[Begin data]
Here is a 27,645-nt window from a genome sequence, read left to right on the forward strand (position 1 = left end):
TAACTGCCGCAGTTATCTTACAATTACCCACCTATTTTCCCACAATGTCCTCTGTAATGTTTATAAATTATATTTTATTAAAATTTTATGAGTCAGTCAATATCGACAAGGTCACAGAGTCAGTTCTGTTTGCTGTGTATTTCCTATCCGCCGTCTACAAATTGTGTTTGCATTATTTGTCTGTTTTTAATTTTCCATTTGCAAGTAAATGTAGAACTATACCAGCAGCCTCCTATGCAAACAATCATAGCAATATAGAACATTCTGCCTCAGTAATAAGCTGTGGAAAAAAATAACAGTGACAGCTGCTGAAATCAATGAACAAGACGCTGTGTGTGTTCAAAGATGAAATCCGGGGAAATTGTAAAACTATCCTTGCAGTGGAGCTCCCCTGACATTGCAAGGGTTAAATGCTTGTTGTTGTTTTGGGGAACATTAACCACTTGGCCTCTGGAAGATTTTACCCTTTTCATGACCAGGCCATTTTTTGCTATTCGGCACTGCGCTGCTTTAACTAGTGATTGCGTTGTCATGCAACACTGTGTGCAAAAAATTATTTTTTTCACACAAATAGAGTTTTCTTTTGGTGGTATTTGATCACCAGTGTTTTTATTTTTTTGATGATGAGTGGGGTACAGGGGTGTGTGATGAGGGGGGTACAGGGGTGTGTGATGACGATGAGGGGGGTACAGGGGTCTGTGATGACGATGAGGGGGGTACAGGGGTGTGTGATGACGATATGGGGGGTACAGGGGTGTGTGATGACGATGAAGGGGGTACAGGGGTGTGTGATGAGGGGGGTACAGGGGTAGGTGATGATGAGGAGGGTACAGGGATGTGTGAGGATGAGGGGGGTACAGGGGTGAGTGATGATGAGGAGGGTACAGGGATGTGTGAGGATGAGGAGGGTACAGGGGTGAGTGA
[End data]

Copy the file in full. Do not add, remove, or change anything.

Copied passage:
Here is a 27,645-nt window from a genome sequence, read left to right on the forward strand (position 1 = left end):
TAACTGCCGCAGTTATCTTACAATTACCCACCTATTTTCCCACAATGTCCTCTGTAATGTTTATAAATTATATTTTATTAAAATTTTATGAGTCAGTCAATATCGACAAGGTCACAGAGTCAGTTCTGTTTGCTGTGTATTTCCTATCCGCCGTCTACAAATTGTGTTTGCATTATTTGTCTGTTTTTAATTTTCCATTTGCAAGTAAATGTAGAACTATACCAGCAGCCTCCTATGCAAACAATCATAGCAATATAGAACATTCTGCCTCAGTAATAAGCTGTGGAAAAAAATAACAGTGACAGCTGCTGAAATCAATGAACAAGACGCTGTGTGTGTTCAAAGATGAAATCCGGGGAAATTGTAAAACTATCCTTGCAGTGGAGCTCCCCTGACATTGCAAGGGTTAAATGCTTGTTGTTGTTTTGGGGAACATTAACCACTTGGCCTCTGGAAGATTTTACCCTTTTCATGACCAGGCCATTTTTTGCTATTCGGCACTGCGCTGCTTTAACTAGTGATTGCGTTGTCATGCAACACTGTGTGCAAAAAATTATTTTTTTCACACAAATAGAGTTTTCTTTTGGTGGTATTTGATCACCAGTGTTTTTATTTTTTTGATGATGAGTGGGGTACAGGGGTGTGTGATGAGGGGGGTACAGGGGTGTGTGATGACGATGAGGGGGGTACAGGGGTCTGTGATGACGATGAGGGGGGTACAGGGGTGTGTGATGACGATATGGGGGGTACAGGGGTGTGTGATGACGATGAAGGGGGTACAGGGGTGTGTGATGAGGGGGGTACAGGGGTAGGTGATGATGAGGAGGGTACAGGGATGTGTGAGGATGAGGGGGGTACAGGGGTGAGTGATGATGAGGAGGGTACAGGGATGTGTGAGGATGAGGAGGGTACAGGGGTGAGTGA